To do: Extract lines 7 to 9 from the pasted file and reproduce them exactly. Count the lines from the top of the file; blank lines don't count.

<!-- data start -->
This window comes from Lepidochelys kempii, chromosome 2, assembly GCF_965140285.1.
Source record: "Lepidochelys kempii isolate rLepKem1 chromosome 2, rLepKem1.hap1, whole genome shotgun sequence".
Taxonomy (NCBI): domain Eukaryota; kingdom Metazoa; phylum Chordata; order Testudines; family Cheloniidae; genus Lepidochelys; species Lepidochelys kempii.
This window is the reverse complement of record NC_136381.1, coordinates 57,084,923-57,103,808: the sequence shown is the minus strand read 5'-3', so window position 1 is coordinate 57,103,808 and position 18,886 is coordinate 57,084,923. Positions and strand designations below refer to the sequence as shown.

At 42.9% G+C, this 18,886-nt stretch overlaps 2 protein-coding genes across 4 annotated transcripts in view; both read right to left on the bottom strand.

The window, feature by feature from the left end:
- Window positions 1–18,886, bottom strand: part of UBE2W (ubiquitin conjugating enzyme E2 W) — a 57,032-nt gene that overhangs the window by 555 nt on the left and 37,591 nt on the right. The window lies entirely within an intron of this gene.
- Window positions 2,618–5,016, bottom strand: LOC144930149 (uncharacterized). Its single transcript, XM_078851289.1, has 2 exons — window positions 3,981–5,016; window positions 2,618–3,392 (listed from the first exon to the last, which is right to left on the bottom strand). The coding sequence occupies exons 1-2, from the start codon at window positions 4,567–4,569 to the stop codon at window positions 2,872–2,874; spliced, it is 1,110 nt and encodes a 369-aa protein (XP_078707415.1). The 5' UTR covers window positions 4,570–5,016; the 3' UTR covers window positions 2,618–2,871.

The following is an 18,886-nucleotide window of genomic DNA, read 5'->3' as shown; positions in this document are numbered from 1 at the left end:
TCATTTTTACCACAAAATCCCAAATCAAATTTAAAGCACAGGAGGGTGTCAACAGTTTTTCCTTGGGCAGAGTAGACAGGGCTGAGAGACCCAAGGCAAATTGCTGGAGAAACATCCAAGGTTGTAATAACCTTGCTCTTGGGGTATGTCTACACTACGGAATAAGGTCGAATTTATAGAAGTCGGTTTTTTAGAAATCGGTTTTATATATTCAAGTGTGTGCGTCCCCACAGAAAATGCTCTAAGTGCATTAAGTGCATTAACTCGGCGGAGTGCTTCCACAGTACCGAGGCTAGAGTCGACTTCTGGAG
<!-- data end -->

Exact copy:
- Window positions 1–18,886, bottom strand: part of UBE2W (ubiquitin conjugating enzyme E2 W) — a 57,032-nt gene that overhangs the window by 555 nt on the left and 37,591 nt on the right. The window lies entirely within an intron of this gene.
- Window positions 2,618–5,016, bottom strand: LOC144930149 (uncharacterized). Its single transcript, XM_078851289.1, has 2 exons — window positions 3,981–5,016; window positions 2,618–3,392 (listed from the first exon to the last, which is right to left on the bottom strand). The coding sequence occupies exons 1-2, from the start codon at window positions 4,567–4,569 to the stop codon at window positions 2,872–2,874; spliced, it is 1,110 nt and encodes a 369-aa protein (XP_078707415.1). The 5' UTR covers window positions 4,570–5,016; the 3' UTR covers window positions 2,618–2,871.

The following is an 18,886-nucleotide window of genomic DNA, read 5'->3' as shown; positions in this document are numbered from 1 at the left end: